More bad news Intel? Apple reportedly working on ARM-based chip to improve Macbook battery life
Apple is said to be developing a brand new in-house processor that will take on more of the functionality currently handled by Intel’s chips within Macbook laptops.
Development of the ARM-based chip reportedly began last year, and it is said it will work alongside an Intel chip to help improve the battery life of Macbooks.
It comes after influential US magazine Consumer Reports failed to recommend the new MacBook Pro due to significant variations in battery life of the Macbooks it was reviewing. Apple later claimed to have fixed the problem.
It should be noted that Apple’s development of its own chip is not a new phenomenon. Apple already uses its own chip (called the T1) in the Touch Bar equipped Macbook Pro that launched last October.
That Apple designed processor is used to power the touchscreen bar and some of the security around it.
But now Apple, according to Bloomberg which quoted people familiar with the matter as its source, is designing a new chip for future Mac laptops that would take on more of the functionality currently handled by Intel processors.
The chip has been assigned the internal codename of T310, and will apparently handle some of the computer’s low-power mode functionality.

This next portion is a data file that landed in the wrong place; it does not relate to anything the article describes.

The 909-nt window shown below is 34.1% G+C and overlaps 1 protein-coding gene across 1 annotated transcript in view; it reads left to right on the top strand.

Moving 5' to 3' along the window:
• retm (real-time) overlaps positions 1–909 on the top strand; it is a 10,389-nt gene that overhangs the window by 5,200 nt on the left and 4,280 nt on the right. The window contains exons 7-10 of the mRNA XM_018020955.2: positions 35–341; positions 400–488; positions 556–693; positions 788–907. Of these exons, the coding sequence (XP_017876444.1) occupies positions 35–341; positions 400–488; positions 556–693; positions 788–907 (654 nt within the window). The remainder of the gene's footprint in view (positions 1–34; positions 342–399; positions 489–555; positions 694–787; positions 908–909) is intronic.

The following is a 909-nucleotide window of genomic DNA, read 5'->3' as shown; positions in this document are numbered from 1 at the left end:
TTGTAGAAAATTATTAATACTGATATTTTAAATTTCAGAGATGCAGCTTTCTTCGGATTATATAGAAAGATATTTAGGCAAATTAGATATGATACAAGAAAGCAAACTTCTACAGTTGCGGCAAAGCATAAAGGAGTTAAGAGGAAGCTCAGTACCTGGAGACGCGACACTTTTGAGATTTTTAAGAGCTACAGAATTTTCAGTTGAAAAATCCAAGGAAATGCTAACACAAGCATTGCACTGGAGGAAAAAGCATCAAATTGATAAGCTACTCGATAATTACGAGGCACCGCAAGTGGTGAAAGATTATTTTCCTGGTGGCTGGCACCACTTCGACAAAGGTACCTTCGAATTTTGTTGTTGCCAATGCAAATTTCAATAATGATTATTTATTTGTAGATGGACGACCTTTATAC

What is known is that the new chip will be based on technology from UK chip designer ARM Holdings, and the new chip may appear in the upgraded version of the MacBook Pro laptop planned for later this year.
According to the reports, Apple’s engineering boffins are seeking to offload the Mac’s low-power mode (a feature marketed as “Power Nap”) to the next-generation ARM-based chip. This function allows Mac laptops to retrieve emails, install software updates, and synchronize calendar appointments with the display shut and not in use.
The feature currently uses an Intel chip that already consumes little battery life, but the move to ARM would conserve even more power, Bloomberg reported.
It is thought the new Apple chip would expand beyond the Touch Bar to other areas of the Macbook device, including storage and wireless components, in order to take on the additional responsibilities.
Apple and Intel have reportedly declined to comment on the matter.
Apple already uses its own A-Series processors inside iPhones and iPads since 2010, and the news that it is seeking to lessen its reliance on Intel chips for its Macbook range may be considered bad news for the chip giant.
But it should be remembered that Macbooks make up a small percentage of the worldwide laptop market, yet the move does demonstrate the challenges Intel is facing from ARM-based processors.
For its part, Apple thinks that by designing its own chips, it can more tightly integrate its hardware and software functions. It also allows it more of a say in the cost of components for its devices.
The Bloomberg sources did however state that Apple has no near-term plans to completely abandon Intel chips for use in its laptops and desktops.
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